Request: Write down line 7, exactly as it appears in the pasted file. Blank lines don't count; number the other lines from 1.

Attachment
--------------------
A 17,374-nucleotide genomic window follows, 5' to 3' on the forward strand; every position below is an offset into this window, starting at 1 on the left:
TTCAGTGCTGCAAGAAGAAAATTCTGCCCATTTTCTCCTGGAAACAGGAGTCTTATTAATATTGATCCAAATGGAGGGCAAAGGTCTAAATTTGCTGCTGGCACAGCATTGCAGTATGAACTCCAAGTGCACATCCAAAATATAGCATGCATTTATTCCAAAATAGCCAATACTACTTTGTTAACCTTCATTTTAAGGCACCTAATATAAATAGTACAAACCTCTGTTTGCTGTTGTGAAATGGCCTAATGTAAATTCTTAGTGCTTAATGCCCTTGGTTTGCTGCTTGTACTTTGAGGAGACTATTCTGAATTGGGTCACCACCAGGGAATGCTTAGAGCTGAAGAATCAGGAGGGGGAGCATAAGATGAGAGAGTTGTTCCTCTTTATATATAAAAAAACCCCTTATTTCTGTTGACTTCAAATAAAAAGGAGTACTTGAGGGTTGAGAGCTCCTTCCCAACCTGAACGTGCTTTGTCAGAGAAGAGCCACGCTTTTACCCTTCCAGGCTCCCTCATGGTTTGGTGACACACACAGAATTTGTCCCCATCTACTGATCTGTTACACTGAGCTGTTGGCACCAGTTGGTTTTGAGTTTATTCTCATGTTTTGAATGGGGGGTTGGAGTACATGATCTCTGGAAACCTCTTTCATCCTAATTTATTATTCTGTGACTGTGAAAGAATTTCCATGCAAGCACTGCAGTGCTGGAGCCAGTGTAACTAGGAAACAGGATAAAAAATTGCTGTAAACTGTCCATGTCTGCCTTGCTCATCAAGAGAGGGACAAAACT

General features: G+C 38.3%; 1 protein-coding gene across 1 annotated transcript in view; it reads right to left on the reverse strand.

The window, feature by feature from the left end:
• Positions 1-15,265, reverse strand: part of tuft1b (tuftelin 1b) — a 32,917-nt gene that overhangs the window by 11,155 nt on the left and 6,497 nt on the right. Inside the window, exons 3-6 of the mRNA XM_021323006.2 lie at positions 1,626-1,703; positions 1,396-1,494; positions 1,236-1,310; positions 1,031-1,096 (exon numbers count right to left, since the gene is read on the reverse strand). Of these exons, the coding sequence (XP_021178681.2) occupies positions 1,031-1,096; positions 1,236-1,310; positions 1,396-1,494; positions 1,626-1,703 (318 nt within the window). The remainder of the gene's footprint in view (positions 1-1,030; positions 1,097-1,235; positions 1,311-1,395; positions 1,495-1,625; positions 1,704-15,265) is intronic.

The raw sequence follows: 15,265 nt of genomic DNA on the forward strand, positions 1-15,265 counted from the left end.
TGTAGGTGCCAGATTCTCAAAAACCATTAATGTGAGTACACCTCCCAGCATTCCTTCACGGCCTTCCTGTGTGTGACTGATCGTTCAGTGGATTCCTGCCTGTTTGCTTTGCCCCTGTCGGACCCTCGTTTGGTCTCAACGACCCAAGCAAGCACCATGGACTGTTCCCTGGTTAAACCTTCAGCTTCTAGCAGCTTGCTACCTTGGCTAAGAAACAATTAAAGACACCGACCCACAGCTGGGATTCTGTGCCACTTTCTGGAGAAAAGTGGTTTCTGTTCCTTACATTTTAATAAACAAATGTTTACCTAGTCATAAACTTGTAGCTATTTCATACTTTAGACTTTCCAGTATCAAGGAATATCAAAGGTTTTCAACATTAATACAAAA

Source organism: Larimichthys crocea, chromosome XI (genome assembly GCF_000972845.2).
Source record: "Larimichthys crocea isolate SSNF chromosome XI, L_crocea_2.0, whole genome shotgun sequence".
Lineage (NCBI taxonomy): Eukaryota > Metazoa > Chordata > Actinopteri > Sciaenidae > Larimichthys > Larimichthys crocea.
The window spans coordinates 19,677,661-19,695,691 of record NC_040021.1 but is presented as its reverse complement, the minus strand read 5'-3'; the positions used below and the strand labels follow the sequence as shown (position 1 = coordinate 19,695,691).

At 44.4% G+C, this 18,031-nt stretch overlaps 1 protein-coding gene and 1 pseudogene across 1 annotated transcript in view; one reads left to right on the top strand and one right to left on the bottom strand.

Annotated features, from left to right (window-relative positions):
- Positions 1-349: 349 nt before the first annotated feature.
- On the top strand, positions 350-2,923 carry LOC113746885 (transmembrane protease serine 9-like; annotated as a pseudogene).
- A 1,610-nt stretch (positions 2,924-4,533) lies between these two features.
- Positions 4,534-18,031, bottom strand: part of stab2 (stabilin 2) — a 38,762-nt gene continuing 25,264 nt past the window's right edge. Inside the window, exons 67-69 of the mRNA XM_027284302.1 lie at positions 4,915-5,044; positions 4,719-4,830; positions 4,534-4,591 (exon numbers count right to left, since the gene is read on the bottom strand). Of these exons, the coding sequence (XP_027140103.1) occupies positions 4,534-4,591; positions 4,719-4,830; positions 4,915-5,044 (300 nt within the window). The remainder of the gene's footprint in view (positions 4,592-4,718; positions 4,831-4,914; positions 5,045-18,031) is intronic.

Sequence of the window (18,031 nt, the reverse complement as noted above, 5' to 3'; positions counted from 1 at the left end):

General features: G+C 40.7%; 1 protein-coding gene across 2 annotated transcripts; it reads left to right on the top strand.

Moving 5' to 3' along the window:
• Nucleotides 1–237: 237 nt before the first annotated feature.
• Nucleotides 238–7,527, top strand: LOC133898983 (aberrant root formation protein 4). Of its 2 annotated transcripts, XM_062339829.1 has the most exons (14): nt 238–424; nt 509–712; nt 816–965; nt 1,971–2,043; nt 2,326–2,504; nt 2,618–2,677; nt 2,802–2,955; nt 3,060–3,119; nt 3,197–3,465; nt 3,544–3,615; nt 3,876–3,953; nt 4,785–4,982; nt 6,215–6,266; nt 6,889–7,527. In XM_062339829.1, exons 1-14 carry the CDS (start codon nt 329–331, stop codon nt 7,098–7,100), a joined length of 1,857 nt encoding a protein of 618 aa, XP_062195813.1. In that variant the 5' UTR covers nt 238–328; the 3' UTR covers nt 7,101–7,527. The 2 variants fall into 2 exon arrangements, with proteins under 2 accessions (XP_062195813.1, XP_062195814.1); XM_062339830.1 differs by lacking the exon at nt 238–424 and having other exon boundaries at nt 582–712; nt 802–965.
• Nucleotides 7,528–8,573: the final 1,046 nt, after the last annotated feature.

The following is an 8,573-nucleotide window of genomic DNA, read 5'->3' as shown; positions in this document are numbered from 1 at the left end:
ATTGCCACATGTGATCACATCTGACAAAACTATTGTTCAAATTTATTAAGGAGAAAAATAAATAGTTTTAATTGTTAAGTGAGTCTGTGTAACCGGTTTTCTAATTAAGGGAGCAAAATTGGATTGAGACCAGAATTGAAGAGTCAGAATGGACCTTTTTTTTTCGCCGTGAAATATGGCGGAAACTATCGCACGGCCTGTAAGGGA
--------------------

TGTAGGTGCCAGATTCTCAAAAACCATTAATGTGAGTACACCTCCCAGCATTCCTTCACGGCCTTCCTGTGTGTGACTGATCGTTCAGTGGATTCCTGCCTGTTTGCTTTGCCCCTGTCGGACCCTCGTTTGGTCTCAACGACCCAAGCAAGCACCATGGACTGTTCCCTGGTTAAACCTTCAGCTTCTAGCAGCTTGCTACCTTGGCTAAGAAACAATTAAAGACACCGACCCACAGCTGGGATTCTGTGCCACTTTCTGGAGAAAAGTGGTTTCTGTTCCTTACATTTTAATAAACAAATGTTTACCTAGTCATAAACTTGTAGCTATTTCATACTTTAGACTTTCCAGTATCAAGGAATATCAAAGGTTTTCAACATTAATACAAAA